Sai Sai - 10 months ago 37
Ajax Question

Stop page refresh after form submit

I have searched many other threads about this and I can't see what I am doing wrong, I am trying to send form values to a php file to send as an email, however the pages always refreshes. I have tried using event.preventDefault and return false both before and after my ajax call but none seem to work. What am I missing here here is my code.


<form method="post" name="registerForm" class="form">
<label for="fullName" class="form__fullname form__label">Full Name</label>

<input type="text" name="fullName" placeholder="Richard Thomson" maxlength="40" tabindex="1" pattern="^[a-zA-Z\s]*$" class="form__input" id="name" required>

<label for="email" class="form__email form__label">Email</label>

<input type="email" name="email" placeholder="" tabindex="2" class="form__input" id="email" required>

<label for="telephone" class="form__tel form__label">Phone</label>

<input type="tel" name="telephone" placeholder="07915834998" tabindex="3" pattern="[0-9]{11}" maxlength="11" class="form__input" id="telephone" required>

<input type="submit" value="Submit" name="submit" class="form__submit" id="submit">


var fullName,
submitButton = $("#submit"),

submitButton.submit(function (event) {
// event.preventDefault();

fullName = $("#name").val();
telephone = $("#telephone").val();
email = $("#email").val();
formData = {
'name': fullName,
'email': email,
'telephone': telephone

type: 'POST',
url: 'email.php',
data: formData,
dataType: 'json'
.done(function (data) {
.fail(function () {
console.log("not working");

return false;


if (isset($_POST['name']) && isset($_POST['email']) && isset($_POST['telephone'])) {

if (filter_var($_POST['email'], FILTER_VALIDATE_EMAIL)) {
$email = $_POST['email'];

if (preg_match("/^[a-zA-Z\s]*$/", $_POST['fullName'])) {
$fullName = $_POST['fullName'];

if (preg_match("/[0-9]{11}/", $_POST['telephone'])) {
$telephone = $_POST['telephone'];

$telephone = substr_replace(substr_replace($telephone," ",3,0)," ",8,0);

$emailTo = "";
$emailFrom = "";
$subject = "I would like to know more about test";
$message = "Name:" . " " . $fullName . "\r\n\r\n";
$message .= "Email:" . " " . $email . "\r\n\r\n";
$message .= "Telephone:" . " " . $telephone;

$headers = "From: $emailFrom \r\n";
$headers .= 'Content-Type: text/plain; charset=utf-8';
$headers .= "Reply-To: $email \r\n";

$success = mail($emailTo, $subject, $message, $headers);

} else {
echo("Please fill all necessary fields");

Answer Source

Preventing the default on the submit button should theoretically stop form submission—but:

  1. there is no submit event for an input button. If you listen to click, that will work, but only partially because...
  2. there might be other confounding factors that is interfering with this, i.e. other keystrokes or user interactions that causes the form to be submitted.

You should be listening to the onsubmit event fired from the form, instead of the event emitted from the submit button. The form's submit event is the definite event that is fired when a form is submitted: be it triggered by <button>, <input type="submit">, or even programatically, such as $form.trigger('submit'). You can give your form an ID, i.e.:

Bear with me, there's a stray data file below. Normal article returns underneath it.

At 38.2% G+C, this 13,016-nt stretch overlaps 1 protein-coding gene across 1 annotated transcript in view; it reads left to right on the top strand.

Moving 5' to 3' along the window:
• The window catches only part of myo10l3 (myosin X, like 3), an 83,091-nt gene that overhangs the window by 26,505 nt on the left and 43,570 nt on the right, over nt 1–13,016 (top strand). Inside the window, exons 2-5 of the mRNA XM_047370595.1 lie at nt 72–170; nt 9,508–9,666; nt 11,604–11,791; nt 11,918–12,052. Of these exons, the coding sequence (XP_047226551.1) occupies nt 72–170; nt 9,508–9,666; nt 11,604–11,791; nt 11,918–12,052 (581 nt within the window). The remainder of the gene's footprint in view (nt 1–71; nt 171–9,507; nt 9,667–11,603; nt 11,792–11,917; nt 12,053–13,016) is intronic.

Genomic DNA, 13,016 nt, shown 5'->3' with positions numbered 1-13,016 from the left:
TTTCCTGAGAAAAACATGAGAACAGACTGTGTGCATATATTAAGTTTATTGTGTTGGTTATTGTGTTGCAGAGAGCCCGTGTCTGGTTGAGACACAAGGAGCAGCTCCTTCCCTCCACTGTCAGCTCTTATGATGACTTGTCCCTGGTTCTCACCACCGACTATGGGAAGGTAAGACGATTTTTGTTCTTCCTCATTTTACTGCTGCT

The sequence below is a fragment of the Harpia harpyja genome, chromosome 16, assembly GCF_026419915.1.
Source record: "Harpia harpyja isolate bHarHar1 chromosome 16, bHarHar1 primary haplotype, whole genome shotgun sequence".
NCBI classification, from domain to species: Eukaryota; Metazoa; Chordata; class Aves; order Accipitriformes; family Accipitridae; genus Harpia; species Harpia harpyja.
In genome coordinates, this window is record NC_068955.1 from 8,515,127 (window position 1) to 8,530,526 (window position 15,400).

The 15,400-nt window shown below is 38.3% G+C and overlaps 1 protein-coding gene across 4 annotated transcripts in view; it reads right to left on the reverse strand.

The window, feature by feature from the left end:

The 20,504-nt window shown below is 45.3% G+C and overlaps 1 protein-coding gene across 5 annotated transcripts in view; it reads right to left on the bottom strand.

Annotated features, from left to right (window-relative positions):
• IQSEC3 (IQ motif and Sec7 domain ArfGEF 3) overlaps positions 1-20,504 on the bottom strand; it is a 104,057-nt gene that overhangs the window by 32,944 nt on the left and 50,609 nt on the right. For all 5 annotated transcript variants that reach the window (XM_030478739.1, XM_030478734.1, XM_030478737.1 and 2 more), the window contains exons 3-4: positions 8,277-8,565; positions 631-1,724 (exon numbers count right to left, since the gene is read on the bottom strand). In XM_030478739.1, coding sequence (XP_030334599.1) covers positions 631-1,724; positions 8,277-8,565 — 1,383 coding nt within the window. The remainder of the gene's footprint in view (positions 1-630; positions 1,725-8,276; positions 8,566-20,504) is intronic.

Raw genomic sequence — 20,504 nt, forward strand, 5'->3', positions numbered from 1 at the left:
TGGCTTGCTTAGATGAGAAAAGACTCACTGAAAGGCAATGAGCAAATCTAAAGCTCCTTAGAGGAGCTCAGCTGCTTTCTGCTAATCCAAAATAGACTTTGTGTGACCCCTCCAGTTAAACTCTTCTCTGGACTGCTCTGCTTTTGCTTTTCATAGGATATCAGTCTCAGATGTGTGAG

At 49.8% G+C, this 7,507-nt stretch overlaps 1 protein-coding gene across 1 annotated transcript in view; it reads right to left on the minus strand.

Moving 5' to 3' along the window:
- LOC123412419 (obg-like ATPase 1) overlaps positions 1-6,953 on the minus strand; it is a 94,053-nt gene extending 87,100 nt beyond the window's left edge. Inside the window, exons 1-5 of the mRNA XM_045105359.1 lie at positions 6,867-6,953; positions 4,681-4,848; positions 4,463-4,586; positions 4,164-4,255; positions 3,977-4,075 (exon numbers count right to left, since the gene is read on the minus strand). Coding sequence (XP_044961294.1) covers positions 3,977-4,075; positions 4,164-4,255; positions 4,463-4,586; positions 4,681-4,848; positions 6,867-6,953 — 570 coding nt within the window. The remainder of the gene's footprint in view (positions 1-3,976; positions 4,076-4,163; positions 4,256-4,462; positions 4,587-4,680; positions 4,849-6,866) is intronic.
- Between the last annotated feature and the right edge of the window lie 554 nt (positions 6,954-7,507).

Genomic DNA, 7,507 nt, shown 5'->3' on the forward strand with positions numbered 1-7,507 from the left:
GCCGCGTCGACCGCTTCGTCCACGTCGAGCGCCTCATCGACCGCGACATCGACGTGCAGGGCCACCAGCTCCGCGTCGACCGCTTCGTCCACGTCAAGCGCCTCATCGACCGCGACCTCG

<form method="post" name="registerForm" class="form" id="registrationForm">

And then simply perform the exact same logic in the onsubmit callback:

$('#registrationForm').on('submit', function(e) {
    // Prevent form submission by the browser

    // Rest of the logic

If you can't modify the DOM such that you can identify the <form> element, using jQuery's DOM traversal methods will also work, i.e.:

var $form = submitButton.closest('form');
$form.on('submit', function(e) {
    // Prevent form submission by the browser

    // Rest of the logic

To illustrate my statement that the form's submit event serves as an "umbrella" that captures all submission events, regardless of how they are triggered, refer to the example I have attached below:

$(function() {
  $('#form').on('submit', function(e) {
    console.log('Form submission captured. It is triggered by: ', document.activeElement);
  $('#submitInput').on('submit', function(e) {
    console.log('Triggering submit event from <input>');
  $('#submitButton').on('click', function() {
    console.log('Triggering submit event from <button type="submit" />');

  $('#submitProgramatically').on('click', function() {
    console.log('Triggering submit event using JS only');
<script src=""></script>
<form id="form" action="#">
  <input type="text" placeholder="Just another text field" />
  <br />
  <input type="submit" value="Submit using an <input>" id="submitInput" />
  <br />
  <button id="submitButton">Submit using a &lt;button&gt;</button>
  <br />
  <a href="#" id="submitProgramatically">Submit programatically using JS</a>

Note: You can bypass jQuery's onsubmit event handler if you call the submit() method directly on the DOM node: $('form')[0].submit().

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